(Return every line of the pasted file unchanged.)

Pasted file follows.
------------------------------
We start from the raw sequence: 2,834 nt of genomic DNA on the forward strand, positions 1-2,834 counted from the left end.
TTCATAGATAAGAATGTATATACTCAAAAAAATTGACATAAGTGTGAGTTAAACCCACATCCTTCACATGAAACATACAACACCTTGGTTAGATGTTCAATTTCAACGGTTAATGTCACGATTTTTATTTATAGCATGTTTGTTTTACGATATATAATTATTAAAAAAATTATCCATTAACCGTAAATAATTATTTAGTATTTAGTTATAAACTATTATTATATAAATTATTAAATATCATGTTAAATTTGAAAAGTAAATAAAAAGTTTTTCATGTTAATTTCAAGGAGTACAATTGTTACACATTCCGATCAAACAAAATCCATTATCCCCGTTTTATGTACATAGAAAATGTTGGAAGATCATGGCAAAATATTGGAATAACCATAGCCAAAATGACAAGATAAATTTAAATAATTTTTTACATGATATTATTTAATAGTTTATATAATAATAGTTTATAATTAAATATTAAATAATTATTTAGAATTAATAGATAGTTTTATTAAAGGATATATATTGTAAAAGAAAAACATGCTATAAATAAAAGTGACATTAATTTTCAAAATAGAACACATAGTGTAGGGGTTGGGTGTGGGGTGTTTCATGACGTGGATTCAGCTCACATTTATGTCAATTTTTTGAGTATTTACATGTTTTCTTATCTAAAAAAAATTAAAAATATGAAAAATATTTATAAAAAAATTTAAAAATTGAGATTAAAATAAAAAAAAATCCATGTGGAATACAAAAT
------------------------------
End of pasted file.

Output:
We start from the raw sequence: 2,834 nt of genomic DNA on the forward strand, positions 1-2,834 counted from the left end.
TTCATAGATAAGAATGTATATACTCAAAAAAATTGACATAAGTGTGAGTTAAACCCACATCCTTCACATGAAACATACAACACCTTGGTTAGATGTTCAATTTCAACGGTTAATGTCACGATTTTTATTTATAGCATGTTTGTTTTACGATATATAATTATTAAAAAAATTATCCATTAACCGTAAATAATTATTTAGTATTTAGTTATAAACTATTATTATATAAATTATTAAATATCATGTTAAATTTGAAAAGTAAATAAAAAGTTTTTCATGTTAATTTCAAGGAGTACAATTGTTACACATTCCGATCAAACAAAATCCATTATCCCCGTTTTATGTACATAGAAAATGTTGGAAGATCATGGCAAAATATTGGAATAACCATAGCCAAAATGACAAGATAAATTTAAATAATTTTTTACATGATATTATTTAATAGTTTATATAATAATAGTTTATAATTAAATATTAAATAATTATTTAGAATTAATAGATAGTTTTATTAAAGGATATATATTGTAAAAGAAAAACATGCTATAAATAAAAGTGACATTAATTTTCAAAATAGAACACATAGTGTAGGGGTTGGGTGTGGGGTGTTTCATGACGTGGATTCAGCTCACATTTATGTCAATTTTTTGAGTATTTACATGTTTTCTTATCTAAAAAAAATTAAAAATATGAAAAATATTTATAAAAAAATTTAAAAATTGAGATTAAAATAAAAAAAAATCCATGTGGAATACAAAAT